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GameStop Shifts Impulse Digital Game Distribution Course

GameStop is looking to significantly increase the number of its tech brand stores, Simply Mac.
GameStop is looking to significantly increase the number of stores under its retail technology brands such as Simply Mac.

MAY 21, 2014 • Three years after GameStop Corp. acquired the Impulse digital game distribution service and streaming firm Spawn Labs, the retailer is taking a different approach to its digital sales. Starting this week, GameStop will no longer service nor deliver digital purchases of PC games via its own Impulse server infrastructure. Consumers who visit are now directed instead to where they will receive a voucher to use with other digital distribution services such as Steam or Origin after making a purchase. The Impulse site remains operational for customers to access games they bought previously from the service. Registered users were notified of the changes during the last week of April. Last March, GameStop shuttered Spawn Labs noting that consumers were not ready for cloud gaming.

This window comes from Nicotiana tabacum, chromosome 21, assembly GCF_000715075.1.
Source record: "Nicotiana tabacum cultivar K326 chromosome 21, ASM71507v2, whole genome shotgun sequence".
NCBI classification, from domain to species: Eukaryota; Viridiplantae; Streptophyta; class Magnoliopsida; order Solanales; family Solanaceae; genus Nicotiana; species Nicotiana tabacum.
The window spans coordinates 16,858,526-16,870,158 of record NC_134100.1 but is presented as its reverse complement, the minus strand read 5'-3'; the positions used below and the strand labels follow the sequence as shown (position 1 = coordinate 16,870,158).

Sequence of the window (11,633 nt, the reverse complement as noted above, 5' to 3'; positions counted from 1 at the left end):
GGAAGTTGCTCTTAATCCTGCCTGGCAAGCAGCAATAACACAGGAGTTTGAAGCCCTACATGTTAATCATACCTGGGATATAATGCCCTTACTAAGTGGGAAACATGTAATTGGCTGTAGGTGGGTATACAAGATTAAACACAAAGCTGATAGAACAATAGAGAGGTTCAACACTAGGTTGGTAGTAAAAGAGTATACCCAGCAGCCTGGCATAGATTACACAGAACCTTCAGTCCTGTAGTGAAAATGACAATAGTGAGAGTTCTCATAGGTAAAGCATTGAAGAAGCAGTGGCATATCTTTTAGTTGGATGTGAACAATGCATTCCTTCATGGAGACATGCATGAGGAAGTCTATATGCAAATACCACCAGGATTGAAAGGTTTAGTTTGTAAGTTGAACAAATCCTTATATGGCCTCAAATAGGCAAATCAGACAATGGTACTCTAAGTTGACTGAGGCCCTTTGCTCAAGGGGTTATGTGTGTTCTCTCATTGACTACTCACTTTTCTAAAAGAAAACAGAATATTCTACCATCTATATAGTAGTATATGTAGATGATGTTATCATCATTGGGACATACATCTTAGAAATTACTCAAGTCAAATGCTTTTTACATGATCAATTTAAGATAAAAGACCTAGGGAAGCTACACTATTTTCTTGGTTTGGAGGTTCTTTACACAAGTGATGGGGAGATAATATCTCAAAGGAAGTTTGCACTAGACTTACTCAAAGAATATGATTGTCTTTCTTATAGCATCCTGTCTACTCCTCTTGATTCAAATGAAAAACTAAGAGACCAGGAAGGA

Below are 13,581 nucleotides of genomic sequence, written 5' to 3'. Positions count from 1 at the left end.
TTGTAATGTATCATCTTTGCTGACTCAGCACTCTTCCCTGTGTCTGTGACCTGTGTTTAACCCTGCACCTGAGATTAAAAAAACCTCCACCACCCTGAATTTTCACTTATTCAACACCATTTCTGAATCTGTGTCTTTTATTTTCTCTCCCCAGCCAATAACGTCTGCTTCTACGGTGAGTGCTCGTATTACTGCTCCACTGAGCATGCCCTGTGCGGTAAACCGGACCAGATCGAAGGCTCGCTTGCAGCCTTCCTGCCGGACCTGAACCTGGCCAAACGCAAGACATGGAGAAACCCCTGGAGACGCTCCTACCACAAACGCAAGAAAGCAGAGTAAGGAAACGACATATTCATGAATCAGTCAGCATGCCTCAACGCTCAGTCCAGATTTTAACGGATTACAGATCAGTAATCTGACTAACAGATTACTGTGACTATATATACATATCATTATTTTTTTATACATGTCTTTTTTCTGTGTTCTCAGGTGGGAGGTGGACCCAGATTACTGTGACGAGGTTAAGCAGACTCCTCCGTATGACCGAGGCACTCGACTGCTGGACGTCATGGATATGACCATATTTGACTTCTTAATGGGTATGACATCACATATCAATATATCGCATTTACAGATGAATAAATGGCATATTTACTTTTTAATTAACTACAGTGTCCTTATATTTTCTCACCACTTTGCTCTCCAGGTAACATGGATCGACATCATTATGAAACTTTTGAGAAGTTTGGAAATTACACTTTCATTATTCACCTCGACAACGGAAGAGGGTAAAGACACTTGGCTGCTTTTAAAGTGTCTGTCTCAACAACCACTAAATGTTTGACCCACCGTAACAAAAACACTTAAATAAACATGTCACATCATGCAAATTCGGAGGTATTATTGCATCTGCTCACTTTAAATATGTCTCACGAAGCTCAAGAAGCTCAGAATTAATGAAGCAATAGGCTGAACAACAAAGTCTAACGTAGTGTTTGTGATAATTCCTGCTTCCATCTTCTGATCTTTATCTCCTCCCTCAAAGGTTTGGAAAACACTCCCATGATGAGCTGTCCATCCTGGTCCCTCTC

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Impact: For years now the chorus has been loudly singing that digital games sales are the future of retail. GameStop followed that siren song, but whether it was from conviction or covering its bets was hard to say. There is a strong demand for physical retailing of video games, yet consumers are getting a lot more comfortable about acquiring their content via digital distribution. What became clear at GameStop’s Investor Day presentation in April was that executive management has determined that the company’s future growth is tied directly to physical retail, not digital transactions. Not that there was not growth in digital distribution as revenue grew from $453 million in 2011 to $630 million in 2012 and $724 million last year. GameStop further estimates that its digital take will increase somewhere between 12% to 15% in 2014. Yet the retailer has calculated that it can attain this growth while curtailing its investment in digital infrastructure that it reportedly paid $40 million for back in 2011. Where GameStop is placing its bet on growth is on expanding its technology retail footprint. What may be surprising to some is this expansion is not directed at GameStop stores, where the company intends to close up to 130 locations by the end of 2014. The push will go behind GameStop’s other retail brands such as Spring Mobile an authorized dealer of ATT wireless services expected to increase its store count by up to 250 locations. Another mobile brand is Cricket Wireless that specializes in prepaid services and will grow by 100 to 150 stores. GameStop also operates the largest certified dealer of Apple products, Simply Mac, that will get up to 25 new locations by the end of the year. Additionally, GameStop has plans to expand its online consumer electronics trade-in platform, BuyMyTronics. Bottom line, GameStop saw its game revenue grow by 2.7% between 2008 and 2013. By comparison, the company sees its technology store brand increasing revenue from $63 million to $1 billion between 2013 and 2016. Clearly that is the growth area on which the company is betting.

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